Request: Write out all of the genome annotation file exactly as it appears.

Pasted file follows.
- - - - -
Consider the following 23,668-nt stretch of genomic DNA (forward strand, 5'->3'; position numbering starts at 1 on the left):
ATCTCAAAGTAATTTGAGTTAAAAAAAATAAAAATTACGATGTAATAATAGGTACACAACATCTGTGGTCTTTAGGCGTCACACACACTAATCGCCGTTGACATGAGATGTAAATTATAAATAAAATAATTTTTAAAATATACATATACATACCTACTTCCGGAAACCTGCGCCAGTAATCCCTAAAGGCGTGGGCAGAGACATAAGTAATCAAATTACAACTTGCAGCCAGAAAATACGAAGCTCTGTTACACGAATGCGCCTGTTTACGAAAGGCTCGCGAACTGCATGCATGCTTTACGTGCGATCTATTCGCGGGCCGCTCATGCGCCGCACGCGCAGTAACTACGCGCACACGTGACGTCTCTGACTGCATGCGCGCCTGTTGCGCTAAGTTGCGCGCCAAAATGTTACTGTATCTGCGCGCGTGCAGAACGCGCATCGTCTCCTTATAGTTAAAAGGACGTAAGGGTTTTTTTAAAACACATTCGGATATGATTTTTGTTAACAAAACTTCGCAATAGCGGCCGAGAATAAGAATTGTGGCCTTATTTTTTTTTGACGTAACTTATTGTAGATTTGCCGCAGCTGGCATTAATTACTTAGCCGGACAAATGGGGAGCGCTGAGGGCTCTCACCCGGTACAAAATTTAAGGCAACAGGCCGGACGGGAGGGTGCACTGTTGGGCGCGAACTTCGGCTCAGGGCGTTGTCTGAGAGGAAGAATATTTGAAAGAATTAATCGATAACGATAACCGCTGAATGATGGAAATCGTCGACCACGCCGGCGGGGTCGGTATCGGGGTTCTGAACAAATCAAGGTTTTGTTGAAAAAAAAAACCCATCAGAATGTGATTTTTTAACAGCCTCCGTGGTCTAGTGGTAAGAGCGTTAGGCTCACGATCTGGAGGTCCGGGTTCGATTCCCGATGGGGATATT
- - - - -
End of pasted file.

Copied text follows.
Consider the following 23,668-nt stretch of genomic DNA (forward strand, 5'->3'; position numbering starts at 1 on the left):
ATCTCAAAGTAATTTGAGTTAAAAAAAATAAAAATTACGATGTAATAATAGGTACACAACATCTGTGGTCTTTAGGCGTCACACACACTAATCGCCGTTGACATGAGATGTAAATTATAAATAAAATAATTTTTAAAATATACATATACATACCTACTTCCGGAAACCTGCGCCAGTAATCCCTAAAGGCGTGGGCAGAGACATAAGTAATCAAATTACAACTTGCAGCCAGAAAATACGAAGCTCTGTTACACGAATGCGCCTGTTTACGAAAGGCTCGCGAACTGCATGCATGCTTTACGTGCGATCTATTCGCGGGCCGCTCATGCGCCGCACGCGCAGTAACTACGCGCACACGTGACGTCTCTGACTGCATGCGCGCCTGTTGCGCTAAGTTGCGCGCCAAAATGTTACTGTATCTGCGCGCGTGCAGAACGCGCATCGTCTCCTTATAGTTAAAAGGACGTAAGGGTTTTTTTAAAACACATTCGGATATGATTTTTGTTAACAAAACTTCGCAATAGCGGCCGAGAATAAGAATTGTGGCCTTATTTTTTTTTGACGTAACTTATTGTAGATTTGCCGCAGCTGGCATTAATTACTTAGCCGGACAAATGGGGAGCGCTGAGGGCTCTCACCCGGTACAAAATTTAAGGCAACAGGCCGGACGGGAGGGTGCACTGTTGGGCGCGAACTTCGGCTCAGGGCGTTGTCTGAGAGGAAGAATATTTGAAAGAATTAATCGATAACGATAACCGCTGAATGATGGAAATCGTCGACCACGCCGGCGGGGTCGGTATCGGGGTTCTGAACAAATCAAGGTTTTGTTGAAAAAAAAAACCCATCAGAATGTGATTTTTTAACAGCCTCCGTGGTCTAGTGGTAAGAGCGTTAGGCTCACGATCTGGAGGTCCGGGTTCGATTCCCGATGGGGATATT